In my own experience, the three most important words in the English language are “thank you” and “please.” Ironically, these three words are used less and less, and as generations go by they may just disappear altogether. My question is “Why?” Why are these iconic, easily said and even more easily remembered words becoming archaic in our vocabularies? Why are manners becoming a lost art? And even more importantly, why are so many people lax in encouraging or modeling even the simplest forms of respect, consideration and appreciation to our young people?
First impressions are an integrally important factor in the way others perceive us. In fact, a study conducted by Sunnafrank and Artemio Ramirez Jr, at the Ohio State University concludes that character is often assessed within the first three minutes of meeting, and thus, has a huge impact on future relationships. Conducting ourselves in a proper manner not only conveys respect for others but is a demonstration of self-respect as well. Our society has become all about boosting self-esteem and self-confidence but completely lacks in respect. Fortunately, courtesy is catchy. Treat someone with courtesy, and it is almost certain they will treat you in like manner.
Most young children are taught the “magic word” in their early interactions with adults. I confirmed this by visiting all four of our kindergarten classrooms, in which 96 % of the 114 children present instantly responded “PLEASE!”
The etymology of the word ‘please’ dates back to the early 14th Century. As a verb, it is a shortened form of “may it please you to…..”  By using the word ‘please,’ one can instantly turn a command into a wish, a demand into a social obligation, but people need to understand that there is an option to compliance. We do not always get what we wish for, but when we do……. it is appropriate to say “thank you.”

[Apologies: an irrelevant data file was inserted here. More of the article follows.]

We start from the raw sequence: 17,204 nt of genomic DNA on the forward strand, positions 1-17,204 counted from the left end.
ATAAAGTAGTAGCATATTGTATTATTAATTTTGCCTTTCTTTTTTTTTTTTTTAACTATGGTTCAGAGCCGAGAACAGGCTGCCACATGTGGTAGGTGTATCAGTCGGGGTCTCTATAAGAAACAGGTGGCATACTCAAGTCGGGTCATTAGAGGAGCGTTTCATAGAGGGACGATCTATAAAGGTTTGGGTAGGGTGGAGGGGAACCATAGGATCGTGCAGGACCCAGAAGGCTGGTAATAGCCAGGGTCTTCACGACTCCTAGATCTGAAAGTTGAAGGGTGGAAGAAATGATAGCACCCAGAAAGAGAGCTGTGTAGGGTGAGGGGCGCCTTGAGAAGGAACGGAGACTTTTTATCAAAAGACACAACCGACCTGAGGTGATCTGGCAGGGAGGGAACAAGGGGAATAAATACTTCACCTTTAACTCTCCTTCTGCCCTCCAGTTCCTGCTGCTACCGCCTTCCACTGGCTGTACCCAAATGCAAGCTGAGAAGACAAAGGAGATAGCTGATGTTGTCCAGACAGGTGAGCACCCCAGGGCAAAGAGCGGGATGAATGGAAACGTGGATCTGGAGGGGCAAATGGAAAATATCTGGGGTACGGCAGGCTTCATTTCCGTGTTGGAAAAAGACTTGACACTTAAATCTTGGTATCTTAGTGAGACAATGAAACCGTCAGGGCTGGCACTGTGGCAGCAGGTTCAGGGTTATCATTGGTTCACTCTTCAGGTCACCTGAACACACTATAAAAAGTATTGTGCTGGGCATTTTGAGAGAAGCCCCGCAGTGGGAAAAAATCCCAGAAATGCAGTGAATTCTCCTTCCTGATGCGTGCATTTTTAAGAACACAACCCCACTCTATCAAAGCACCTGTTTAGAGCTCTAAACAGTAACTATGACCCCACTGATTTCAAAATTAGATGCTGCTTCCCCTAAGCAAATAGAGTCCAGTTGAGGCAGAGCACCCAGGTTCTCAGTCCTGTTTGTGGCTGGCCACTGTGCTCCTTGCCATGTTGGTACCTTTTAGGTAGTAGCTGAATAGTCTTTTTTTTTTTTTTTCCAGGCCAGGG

Thanks, a noun, is derived from Old English and initially meant “favorable thought’ or an expression of “gratitude.” It wasn’t until 1703, we find a record of anyone thanking someone for nothing. Obviously, this began a sarcasm we regularly hear today. Note, using either word, please or thank you sarcastically sends a negative, confusing message. Courteous language and behavior should always come from genuine feeling.
Many people blame the lack of manners and absence of proper communication on feelings of entitlement. I disagree with that summation to a certain degree but not wholly. Manners, courtesy, consideration, empathy, compassion and a host of other virtues are learned at home first. They are to be modeled, reinforced, and modeled again. A foundation is constructed, upon which, the host of people most influential in a child’s life will continue to instruct and guide him/her.
Barney sings about “Please and Thank You;” Elmo and Ernie grace the cover of “Please and Thank You- A Book About Manners;” and Character Education is a part of the curriculum in many schools. We are surrounded by information…… what we need to do is refresh what we already know, and then set an example for the young people around us.
Sunnafrank, M. Journal of Social and Personal Relationships , vol 21(3): pp 361-379.
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